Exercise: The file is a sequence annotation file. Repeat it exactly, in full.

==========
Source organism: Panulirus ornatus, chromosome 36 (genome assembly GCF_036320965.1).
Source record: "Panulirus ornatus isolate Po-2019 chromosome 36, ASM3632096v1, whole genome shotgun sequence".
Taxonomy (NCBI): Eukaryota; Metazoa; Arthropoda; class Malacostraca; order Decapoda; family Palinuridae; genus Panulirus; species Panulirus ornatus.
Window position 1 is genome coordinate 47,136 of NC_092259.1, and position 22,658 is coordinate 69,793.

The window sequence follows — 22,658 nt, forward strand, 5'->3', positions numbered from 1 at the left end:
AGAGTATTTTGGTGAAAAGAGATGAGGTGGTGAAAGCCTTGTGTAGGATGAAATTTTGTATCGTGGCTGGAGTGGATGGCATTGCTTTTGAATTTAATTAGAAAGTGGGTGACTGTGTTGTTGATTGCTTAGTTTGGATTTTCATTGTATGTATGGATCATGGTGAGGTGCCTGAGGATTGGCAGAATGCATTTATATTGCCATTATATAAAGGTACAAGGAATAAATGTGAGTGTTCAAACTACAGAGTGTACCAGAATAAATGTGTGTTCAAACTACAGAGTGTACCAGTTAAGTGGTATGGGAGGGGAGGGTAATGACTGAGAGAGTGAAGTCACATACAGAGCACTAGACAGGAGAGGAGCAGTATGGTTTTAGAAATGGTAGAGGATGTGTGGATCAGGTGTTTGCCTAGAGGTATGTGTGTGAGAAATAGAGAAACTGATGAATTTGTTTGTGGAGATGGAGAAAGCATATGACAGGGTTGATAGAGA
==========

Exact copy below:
Source organism: Panulirus ornatus, chromosome 36 (genome assembly GCF_036320965.1).
Source record: "Panulirus ornatus isolate Po-2019 chromosome 36, ASM3632096v1, whole genome shotgun sequence".
Taxonomy (NCBI): Eukaryota; Metazoa; Arthropoda; class Malacostraca; order Decapoda; family Palinuridae; genus Panulirus; species Panulirus ornatus.
Window position 1 is genome coordinate 47,136 of NC_092259.1, and position 22,658 is coordinate 69,793.

The window sequence follows — 22,658 nt, forward strand, 5'->3', positions numbered from 1 at the left end:
AGAGTATTTTGGTGAAAAGAGATGAGGTGGTGAAAGCCTTGTGTAGGATGAAATTTTGTATCGTGGCTGGAGTGGATGGCATTGCTTTTGAATTTAATTAGAAAGTGGGTGACTGTGTTGTTGATTGCTTAGTTTGGATTTTCATTGTATGTATGGATCATGGTGAGGTGCCTGAGGATTGGCAGAATGCATTTATATTGCCATTATATAAAGGTACAAGGAATAAATGTGAGTGTTCAAACTACAGAGTGTACCAGAATAAATGTGTGTTCAAACTACAGAGTGTACCAGTTAAGTGGTATGGGAGGGGAGGGTAATGACTGAGAGAGTGAAGTCACATACAGAGCACTAGACAGGAGAGGAGCAGTATGGTTTTAGAAATGGTAGAGGATGTGTGGATCAGGTGTTTGCCTAGAGGTATGTGTGTGAGAAATAGAGAAACTGATGAATTTGTTTGTGGAGATGGAGAAAGCATATGACAGGGTTGATAGAGA